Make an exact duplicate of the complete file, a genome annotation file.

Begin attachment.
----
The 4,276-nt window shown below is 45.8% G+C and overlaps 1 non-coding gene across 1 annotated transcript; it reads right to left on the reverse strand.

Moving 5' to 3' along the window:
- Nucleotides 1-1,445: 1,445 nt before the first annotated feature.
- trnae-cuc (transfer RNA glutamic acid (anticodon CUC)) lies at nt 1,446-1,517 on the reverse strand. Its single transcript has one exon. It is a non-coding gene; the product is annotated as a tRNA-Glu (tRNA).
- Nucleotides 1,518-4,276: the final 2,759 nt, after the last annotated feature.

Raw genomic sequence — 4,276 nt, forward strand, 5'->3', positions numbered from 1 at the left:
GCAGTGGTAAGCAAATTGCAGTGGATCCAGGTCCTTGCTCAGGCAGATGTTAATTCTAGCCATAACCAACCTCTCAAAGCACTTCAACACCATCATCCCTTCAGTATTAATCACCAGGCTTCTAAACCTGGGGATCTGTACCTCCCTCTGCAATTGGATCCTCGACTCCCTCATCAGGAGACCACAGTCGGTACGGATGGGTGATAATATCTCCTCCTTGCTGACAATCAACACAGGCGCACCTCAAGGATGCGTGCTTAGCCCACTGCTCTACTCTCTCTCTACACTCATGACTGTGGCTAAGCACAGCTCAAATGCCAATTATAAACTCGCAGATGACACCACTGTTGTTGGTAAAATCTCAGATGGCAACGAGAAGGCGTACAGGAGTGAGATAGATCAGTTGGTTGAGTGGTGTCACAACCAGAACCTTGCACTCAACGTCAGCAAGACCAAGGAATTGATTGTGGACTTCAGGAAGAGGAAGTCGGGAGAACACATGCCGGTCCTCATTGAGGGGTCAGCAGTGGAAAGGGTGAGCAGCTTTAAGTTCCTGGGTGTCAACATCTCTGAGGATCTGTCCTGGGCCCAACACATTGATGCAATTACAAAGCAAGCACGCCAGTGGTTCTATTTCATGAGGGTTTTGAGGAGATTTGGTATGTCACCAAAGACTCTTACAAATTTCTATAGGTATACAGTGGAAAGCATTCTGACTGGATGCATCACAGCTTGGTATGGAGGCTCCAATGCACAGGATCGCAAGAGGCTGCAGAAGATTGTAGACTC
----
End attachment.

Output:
The 4,276-nt window shown below is 45.8% G+C and overlaps 1 non-coding gene across 1 annotated transcript; it reads right to left on the reverse strand.

Moving 5' to 3' along the window:
- Nucleotides 1-1,445: 1,445 nt before the first annotated feature.
- trnae-cuc (transfer RNA glutamic acid (anticodon CUC)) lies at nt 1,446-1,517 on the reverse strand. Its single transcript has one exon. It is a non-coding gene; the product is annotated as a tRNA-Glu (tRNA).
- Nucleotides 1,518-4,276: the final 2,759 nt, after the last annotated feature.

Raw genomic sequence — 4,276 nt, forward strand, 5'->3', positions numbered from 1 at the left:
GCAGTGGTAAGCAAATTGCAGTGGATCCAGGTCCTTGCTCAGGCAGATGTTAATTCTAGCCATAACCAACCTCTCAAAGCACTTCAACACCATCATCCCTTCAGTATTAATCACCAGGCTTCTAAACCTGGGGATCTGTACCTCCCTCTGCAATTGGATCCTCGACTCCCTCATCAGGAGACCACAGTCGGTACGGATGGGTGATAATATCTCCTCCTTGCTGACAATCAACACAGGCGCACCTCAAGGATGCGTGCTTAGCCCACTGCTCTACTCTCTCTCTACACTCATGACTGTGGCTAAGCACAGCTCAAATGCCAATTATAAACTCGCAGATGACACCACTGTTGTTGGTAAAATCTCAGATGGCAACGAGAAGGCGTACAGGAGTGAGATAGATCAGTTGGTTGAGTGGTGTCACAACCAGAACCTTGCACTCAACGTCAGCAAGACCAAGGAATTGATTGTGGACTTCAGGAAGAGGAAGTCGGGAGAACACATGCCGGTCCTCATTGAGGGGTCAGCAGTGGAAAGGGTGAGCAGCTTTAAGTTCCTGGGTGTCAACATCTCTGAGGATCTGTCCTGGGCCCAACACATTGATGCAATTACAAAGCAAGCACGCCAGTGGTTCTATTTCATGAGGGTTTTGAGGAGATTTGGTATGTCACCAAAGACTCTTACAAATTTCTATAGGTATACAGTGGAAAGCATTCTGACTGGATGCATCACAGCTTGGTATGGAGGCTCCAATGCACAGGATCGCAAGAGGCTGCAGAAGATTGTAGACTC